In this third blog in our series “What I did with my podiatry degree” podiatrist Louise Reaney tells us how she thought she wanted the glamour of power suits with shoulder pads but found her true vocation as a podiatrist. After over 20 years in the profession Louise is still just as enthusiastic about her career choice. […]

In this third blog in our series “What I did with my podiatry degree” podiatrist Louise Reaney tells us how she thought she wanted the glamour of power suits with shoulder pads but found her true vocation as a podiatrist.  After over 20 years in the profession Louise is still just as enthusiastic about her career choice.

For me choosing podiatry as a career was a bit of a light bulb moment.

I actually did better in my O levels than anyone expected, so I stayed on at school to do A levels. Thank goodness I did because a few years later, one of those A levels gave me the opportunity to jump into podiatry. I scraped through and got 3 A levels but didn’t enjoy doing them one bit!  I vowed never to do another exam as long as I lived!

While I was doing my A levels a neighbour of mine, who was a nurse, asked me if I’d ever thought about chiropody (as it was at the time). I remember saying to her “Oh god no I can’t imagine anything worse”. She said “Well it’s a good career because people are getting older, and once you’ve got family, you can fit it in around that”.

I really thought I wanted to do an office job, wear shoulder pads and go in a nice lift with a touch screen. It’s funny the things that attract you!  So that’s what I did,  I got a job at an Insurance company in Sheffield. They had a really swanky office! After a year in insurance the excitement of the shoulder pads had worn off and I realised that I didn’t want to work in an office at all.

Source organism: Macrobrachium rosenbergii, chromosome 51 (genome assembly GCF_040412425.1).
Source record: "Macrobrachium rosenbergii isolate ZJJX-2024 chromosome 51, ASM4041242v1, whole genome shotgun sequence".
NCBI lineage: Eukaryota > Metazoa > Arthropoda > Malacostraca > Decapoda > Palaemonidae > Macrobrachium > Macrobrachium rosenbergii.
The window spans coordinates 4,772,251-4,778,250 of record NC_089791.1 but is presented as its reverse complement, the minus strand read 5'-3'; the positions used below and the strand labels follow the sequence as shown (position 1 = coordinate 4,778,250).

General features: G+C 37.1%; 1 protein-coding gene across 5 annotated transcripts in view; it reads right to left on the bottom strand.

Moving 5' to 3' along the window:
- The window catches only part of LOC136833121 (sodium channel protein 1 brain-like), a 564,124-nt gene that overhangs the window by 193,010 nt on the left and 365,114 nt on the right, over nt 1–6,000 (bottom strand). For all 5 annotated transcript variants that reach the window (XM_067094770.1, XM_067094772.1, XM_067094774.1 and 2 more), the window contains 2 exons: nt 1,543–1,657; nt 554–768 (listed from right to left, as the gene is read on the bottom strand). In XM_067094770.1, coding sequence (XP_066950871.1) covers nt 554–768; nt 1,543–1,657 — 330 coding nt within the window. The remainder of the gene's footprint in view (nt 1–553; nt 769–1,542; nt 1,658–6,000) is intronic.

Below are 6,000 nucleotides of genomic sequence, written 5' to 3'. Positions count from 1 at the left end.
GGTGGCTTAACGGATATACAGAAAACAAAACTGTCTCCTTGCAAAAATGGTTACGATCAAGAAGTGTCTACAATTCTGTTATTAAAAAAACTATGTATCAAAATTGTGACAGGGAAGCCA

So one day I went to the careers library in Sheffield. They had information on every course you could think of. I told the lady that I didn’t mind what I did and I didn’t mind retraining. My list of things I didn’t want to do were:

  • I didn’t want to do a degree because I don’t like studying that much.
  • I didn’t want to work at Christmas or at weekends
  • I didn’t want to work in retail

I’d already done all of those and hated them all!

My best A level was biology so she came back with leaflets on paramedics, physiotherapy, dietetics, radiography and one on chiropody. This voice from the past came back to me and now it seemed more attractive than I’d previously thought.

I spent a day at Rotherham Health Authority and then a day with a private practitioner in Sheffield which was really interesting. Luckily the people I spent time with were really enthusiastic about their career.

I applied to different colleges and got a place at Chelsea in London.  Going to Chelsea for the 3 year course and coming from Sheffield felt like I’d landed on Mars!  I soon settled in and I loved my 3 years studying. It was a great mix of theory and practical which kept me really interested.  I loved that I was able to make people feel better instantly.  Hand on heart I have loved my career in podiatry ever since.

After I qualified I got a job at City and Hackney health authority and can honestly say it’s the best job I’ve ever had! I was working with some great practitioners who mentored me and gave me the opportunity to try different areas of practice. In podiatry there is such a broad scope of practice there really is something for everyone.

I got married and had a daughter and fairly soon after that my husband got made redundant. Living in London was great but we were away from family and it was expensive, so we moved back to Sheffield. I got a job pretty quickly at Rotherham Health Authority, but I didn’t enjoy it as much. It was difficult having a young baby and I didn’t like leaving her so I decided to leave. They offered me a part-time post which I ended up taking.

Another podiatrist I knew had been offered some private work at two local GP surgeries. She didn’t want the work so she asked me and I jumped at the chance. Over time I left Rotherham and did private home visits instead, as well as working in the GP practice. I did that for 5 years until I had my son.  About the same time my husband heard about a practitioner who was retiring and the person who was supposed to take over his practice let him down at the last minute. I thought this is exactly what I want, a lovely little city centre practice in Sheffield but it was about 8 years too early!

It was an opportunity I couldn’t pass on. He was offering me a full list of patients, he was retiring one day and I was going to start the next!